Samurai at the Smithsonian, First Japanese Visitors to Western Museum in the U. S

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  • This article concerns the 1860 Japanese Man'en Gannen Mission sent to the United States to ratify the Japan-U.S. Treaty of Amity and Commerce, and describes the visit of some mission members to the Smithsonian Institution. The mission, consisting of three ambassadors and 74 other officials and support staff, arrived in Washington, D.C. on May 14 for a 25-day stay. As the first official Japanese visitors to the U.S., they exchanged treaty documents, attended executive functions, and visited places of interest. Smithsonian Secretary Joseph Henry, in a letter written to President James Buchanan, had suggested the Smithsonian visit, and Henry worked with those organizing the mission's activities to make the arrangements. Henry's strong sense of superiority about American civilization and institutions is reflected in his contacts with those individuals.
  • Eager to demonstrate his latest scientific experiments to the ambassadors, Henry performed his galvanic battery experiment in the Castle's Apparatus Room. The ambassadors, along with other members of the mission, also toured the museum areas. The author comments that the Smithsonian visit was the first on record by Japanese to a Western museum, as during the period of its self-imposed isolation until Commodore Perry's visit in 1853, Japan only had contact with China and the Netherlands. To explain what previous exhibition experiences may have influenced the attitude of the Japanese toward their Smithsonian visit, descriptions of early Japanese traditional exhibitions are offered by the author. Diary entries made by mission members were reviewed to interpret how they understood their visit to the Smithsonian and its museum.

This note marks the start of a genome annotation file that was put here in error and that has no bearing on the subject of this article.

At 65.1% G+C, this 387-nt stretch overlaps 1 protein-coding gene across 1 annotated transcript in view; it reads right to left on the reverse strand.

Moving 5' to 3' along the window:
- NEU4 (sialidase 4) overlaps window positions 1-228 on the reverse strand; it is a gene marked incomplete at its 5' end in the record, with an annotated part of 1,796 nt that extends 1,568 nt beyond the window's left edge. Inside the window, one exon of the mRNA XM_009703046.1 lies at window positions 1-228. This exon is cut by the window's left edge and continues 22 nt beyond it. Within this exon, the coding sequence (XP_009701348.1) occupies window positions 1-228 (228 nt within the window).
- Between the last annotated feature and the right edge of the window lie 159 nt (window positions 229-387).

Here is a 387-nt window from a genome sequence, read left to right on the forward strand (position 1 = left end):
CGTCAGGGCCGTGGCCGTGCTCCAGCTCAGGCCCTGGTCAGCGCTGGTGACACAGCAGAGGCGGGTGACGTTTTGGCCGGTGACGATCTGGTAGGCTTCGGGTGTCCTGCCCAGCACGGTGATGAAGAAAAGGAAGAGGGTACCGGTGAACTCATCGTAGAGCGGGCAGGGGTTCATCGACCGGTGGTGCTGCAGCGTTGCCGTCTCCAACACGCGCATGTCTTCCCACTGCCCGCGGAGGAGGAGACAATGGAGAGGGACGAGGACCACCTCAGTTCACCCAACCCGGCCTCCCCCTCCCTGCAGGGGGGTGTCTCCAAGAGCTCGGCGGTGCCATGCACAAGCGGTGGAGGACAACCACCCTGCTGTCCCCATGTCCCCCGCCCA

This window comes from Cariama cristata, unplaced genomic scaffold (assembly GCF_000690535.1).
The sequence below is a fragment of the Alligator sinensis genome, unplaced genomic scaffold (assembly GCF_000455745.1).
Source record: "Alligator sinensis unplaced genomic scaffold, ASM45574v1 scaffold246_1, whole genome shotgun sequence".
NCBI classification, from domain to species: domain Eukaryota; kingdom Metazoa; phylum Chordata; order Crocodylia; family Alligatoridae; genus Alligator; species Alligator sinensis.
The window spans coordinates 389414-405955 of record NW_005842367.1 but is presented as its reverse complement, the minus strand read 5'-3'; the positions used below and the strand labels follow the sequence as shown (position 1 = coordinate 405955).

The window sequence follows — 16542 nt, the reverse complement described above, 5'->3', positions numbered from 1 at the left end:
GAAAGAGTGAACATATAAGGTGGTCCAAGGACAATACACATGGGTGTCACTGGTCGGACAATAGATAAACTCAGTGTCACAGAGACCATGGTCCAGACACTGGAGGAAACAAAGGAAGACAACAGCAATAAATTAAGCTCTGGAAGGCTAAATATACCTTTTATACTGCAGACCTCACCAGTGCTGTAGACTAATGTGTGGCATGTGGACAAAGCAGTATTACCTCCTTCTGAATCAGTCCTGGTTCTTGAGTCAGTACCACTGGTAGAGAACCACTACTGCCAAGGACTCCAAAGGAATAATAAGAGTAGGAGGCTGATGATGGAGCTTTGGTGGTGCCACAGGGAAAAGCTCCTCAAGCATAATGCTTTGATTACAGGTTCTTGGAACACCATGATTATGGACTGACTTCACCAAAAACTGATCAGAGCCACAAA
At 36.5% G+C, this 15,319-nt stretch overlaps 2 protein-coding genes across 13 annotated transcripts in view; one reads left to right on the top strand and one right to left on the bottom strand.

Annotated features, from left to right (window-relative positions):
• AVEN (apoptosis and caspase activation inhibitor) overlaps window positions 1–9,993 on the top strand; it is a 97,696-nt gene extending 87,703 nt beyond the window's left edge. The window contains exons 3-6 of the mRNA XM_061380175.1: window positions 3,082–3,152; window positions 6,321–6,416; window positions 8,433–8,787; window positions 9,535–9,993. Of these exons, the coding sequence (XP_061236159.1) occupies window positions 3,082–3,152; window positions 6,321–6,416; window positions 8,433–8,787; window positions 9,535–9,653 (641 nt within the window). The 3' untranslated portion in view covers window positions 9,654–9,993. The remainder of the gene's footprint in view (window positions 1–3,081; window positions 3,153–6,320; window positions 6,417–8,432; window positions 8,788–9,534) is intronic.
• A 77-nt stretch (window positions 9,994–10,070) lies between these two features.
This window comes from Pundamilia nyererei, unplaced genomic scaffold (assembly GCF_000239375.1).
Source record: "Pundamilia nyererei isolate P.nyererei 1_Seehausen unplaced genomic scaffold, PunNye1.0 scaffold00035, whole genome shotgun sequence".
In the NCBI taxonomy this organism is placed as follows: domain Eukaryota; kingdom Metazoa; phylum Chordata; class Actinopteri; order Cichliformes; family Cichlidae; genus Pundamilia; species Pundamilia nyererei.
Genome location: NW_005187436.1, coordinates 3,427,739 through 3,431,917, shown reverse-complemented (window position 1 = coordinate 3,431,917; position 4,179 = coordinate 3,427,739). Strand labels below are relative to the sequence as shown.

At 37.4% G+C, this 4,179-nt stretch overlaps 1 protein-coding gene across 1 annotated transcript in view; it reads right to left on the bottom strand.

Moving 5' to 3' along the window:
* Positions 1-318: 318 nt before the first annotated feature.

• Henry, Joseph 1797-1878
  • Buchanan, James
  • Japan-U.S. Treaty of Amity and Commerce
  • Smithsonian Institution Building (Washington, D.C.)
  • United States National Museum


Smithsonian Institution History Bibliography


Twelve figures, 3 tables and an extensive Notes section accompany the article.

Contained within

Cultures and Institutions of Natural History: Essays in the History and Philosophy of Science (Book)

Contact information

Institutional History Division, Smithsonian Institution Archives, 600 Maryland Avenue, S.W., Washington, D.C. 20024-2520,




  • Art
  • Antiquities
  • Diplomacy
  • Secretaries
  • Science
  • Anthropology
  • Museums
  • Experiments
  • Electric apparatus and appliances
  • Smithsonian influence
  • Education
  • Scientific apparatus and instruments
  • Exhibitions
  • Museums--Educational aspects
  • Science--Experiments
  • Art objects
  • Anthropology--Asian


  • Japan
  • Japanese

Physical description

pgs. 161-182

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